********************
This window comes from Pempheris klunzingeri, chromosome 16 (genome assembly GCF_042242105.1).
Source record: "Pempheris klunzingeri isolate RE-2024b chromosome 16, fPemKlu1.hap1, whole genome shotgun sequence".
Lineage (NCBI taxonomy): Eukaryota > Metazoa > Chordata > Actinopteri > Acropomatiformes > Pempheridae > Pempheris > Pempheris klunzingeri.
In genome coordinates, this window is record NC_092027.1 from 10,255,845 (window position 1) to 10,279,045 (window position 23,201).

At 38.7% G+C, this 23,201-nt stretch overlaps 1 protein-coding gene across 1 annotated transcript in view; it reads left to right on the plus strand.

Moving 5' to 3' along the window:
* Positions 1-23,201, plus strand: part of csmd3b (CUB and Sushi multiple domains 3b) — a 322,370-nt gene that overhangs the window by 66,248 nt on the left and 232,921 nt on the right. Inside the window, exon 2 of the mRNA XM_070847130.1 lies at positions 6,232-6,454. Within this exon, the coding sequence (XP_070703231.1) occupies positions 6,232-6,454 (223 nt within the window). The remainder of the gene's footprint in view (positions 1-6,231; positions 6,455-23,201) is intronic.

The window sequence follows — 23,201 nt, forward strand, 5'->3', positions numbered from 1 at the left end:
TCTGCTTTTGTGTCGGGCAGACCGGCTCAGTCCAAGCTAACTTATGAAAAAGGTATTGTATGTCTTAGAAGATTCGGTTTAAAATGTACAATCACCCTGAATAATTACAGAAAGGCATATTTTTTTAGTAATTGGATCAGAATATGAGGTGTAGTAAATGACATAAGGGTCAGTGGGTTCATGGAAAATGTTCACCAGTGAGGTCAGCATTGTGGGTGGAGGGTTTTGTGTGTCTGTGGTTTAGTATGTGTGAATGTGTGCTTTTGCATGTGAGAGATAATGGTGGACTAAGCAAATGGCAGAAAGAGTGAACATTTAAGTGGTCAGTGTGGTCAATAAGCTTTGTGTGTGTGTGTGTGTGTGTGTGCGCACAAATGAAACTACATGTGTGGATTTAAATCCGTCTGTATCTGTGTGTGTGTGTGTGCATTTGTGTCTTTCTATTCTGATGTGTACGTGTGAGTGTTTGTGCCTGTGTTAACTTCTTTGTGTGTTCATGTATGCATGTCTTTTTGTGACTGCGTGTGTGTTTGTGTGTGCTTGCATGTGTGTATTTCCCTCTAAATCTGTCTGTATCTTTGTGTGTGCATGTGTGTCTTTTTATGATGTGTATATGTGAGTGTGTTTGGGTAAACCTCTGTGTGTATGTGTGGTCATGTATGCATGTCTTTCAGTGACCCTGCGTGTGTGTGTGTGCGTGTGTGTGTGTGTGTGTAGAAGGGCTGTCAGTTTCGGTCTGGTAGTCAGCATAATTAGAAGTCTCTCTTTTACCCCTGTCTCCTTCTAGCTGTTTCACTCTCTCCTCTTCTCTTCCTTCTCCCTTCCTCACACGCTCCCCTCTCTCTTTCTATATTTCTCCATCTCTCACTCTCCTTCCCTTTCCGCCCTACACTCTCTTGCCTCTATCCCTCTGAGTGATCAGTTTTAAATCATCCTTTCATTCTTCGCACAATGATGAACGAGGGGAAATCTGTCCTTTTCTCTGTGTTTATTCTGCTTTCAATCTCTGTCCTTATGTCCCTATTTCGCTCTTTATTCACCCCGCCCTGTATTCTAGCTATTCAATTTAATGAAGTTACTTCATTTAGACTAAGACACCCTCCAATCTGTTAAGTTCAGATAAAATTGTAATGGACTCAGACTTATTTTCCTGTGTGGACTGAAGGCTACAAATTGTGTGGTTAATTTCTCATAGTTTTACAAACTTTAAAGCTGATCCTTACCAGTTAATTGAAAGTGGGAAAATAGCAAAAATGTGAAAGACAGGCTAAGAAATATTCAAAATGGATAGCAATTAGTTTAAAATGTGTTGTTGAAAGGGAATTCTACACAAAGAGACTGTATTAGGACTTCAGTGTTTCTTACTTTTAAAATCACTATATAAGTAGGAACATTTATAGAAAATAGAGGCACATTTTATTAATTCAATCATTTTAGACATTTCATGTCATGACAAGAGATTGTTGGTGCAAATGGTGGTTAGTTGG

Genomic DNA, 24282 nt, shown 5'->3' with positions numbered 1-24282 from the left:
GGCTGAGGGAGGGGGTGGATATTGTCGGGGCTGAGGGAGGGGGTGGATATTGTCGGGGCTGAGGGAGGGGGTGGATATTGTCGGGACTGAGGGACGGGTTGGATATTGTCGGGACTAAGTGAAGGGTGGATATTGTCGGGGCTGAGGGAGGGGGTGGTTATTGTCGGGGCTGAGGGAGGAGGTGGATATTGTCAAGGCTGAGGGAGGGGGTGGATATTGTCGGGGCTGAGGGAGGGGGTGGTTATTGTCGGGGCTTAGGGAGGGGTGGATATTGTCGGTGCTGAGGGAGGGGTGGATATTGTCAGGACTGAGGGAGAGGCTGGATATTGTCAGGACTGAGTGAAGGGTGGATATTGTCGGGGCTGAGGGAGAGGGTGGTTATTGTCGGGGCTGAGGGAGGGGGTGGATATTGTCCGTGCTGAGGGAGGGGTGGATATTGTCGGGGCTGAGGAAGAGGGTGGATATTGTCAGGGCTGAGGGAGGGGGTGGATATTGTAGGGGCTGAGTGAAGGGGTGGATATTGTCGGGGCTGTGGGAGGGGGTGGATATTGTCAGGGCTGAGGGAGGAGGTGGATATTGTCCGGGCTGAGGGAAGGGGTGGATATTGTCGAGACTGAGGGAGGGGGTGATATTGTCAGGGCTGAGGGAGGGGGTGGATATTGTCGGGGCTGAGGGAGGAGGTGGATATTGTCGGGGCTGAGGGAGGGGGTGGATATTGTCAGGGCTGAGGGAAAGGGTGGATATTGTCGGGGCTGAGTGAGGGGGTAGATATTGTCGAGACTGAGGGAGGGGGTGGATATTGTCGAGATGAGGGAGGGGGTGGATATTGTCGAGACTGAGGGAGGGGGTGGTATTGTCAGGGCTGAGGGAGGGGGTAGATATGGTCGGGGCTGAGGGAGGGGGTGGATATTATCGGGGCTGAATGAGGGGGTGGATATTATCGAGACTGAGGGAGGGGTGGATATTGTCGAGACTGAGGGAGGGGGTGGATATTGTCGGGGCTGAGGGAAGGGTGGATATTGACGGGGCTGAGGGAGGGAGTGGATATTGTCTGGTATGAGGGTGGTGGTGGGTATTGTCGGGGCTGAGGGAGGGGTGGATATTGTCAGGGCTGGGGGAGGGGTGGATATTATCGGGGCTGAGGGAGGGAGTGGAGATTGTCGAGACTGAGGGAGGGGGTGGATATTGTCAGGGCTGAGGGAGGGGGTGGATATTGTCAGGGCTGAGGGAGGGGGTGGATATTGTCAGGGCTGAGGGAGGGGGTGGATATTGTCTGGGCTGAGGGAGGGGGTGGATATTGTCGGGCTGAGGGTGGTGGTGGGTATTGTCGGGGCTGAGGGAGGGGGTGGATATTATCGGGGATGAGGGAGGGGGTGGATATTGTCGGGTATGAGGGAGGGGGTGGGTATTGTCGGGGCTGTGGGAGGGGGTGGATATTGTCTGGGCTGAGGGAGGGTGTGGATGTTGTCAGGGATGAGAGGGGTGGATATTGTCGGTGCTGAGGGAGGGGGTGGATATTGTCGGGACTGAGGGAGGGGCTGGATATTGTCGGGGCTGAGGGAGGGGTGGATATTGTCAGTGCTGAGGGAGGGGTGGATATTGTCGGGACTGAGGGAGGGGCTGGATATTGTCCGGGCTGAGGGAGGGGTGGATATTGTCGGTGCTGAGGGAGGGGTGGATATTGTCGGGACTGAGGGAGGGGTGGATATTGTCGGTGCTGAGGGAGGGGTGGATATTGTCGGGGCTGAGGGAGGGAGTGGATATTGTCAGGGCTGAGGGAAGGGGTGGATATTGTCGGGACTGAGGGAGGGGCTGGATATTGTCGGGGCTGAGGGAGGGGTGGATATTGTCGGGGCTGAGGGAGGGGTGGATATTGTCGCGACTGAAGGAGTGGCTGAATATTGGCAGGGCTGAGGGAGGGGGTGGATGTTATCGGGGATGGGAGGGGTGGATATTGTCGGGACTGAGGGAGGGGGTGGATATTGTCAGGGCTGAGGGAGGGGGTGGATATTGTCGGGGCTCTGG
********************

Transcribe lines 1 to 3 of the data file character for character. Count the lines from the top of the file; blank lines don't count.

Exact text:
This window comes from Pempheris klunzingeri, chromosome 16 (genome assembly GCF_042242105.1).
Source record: "Pempheris klunzingeri isolate RE-2024b chromosome 16, fPemKlu1.hap1, whole genome shotgun sequence".
Lineage (NCBI taxonomy): Eukaryota > Metazoa > Chordata > Actinopteri > Acropomatiformes > Pempheridae > Pempheris > Pempheris klunzingeri.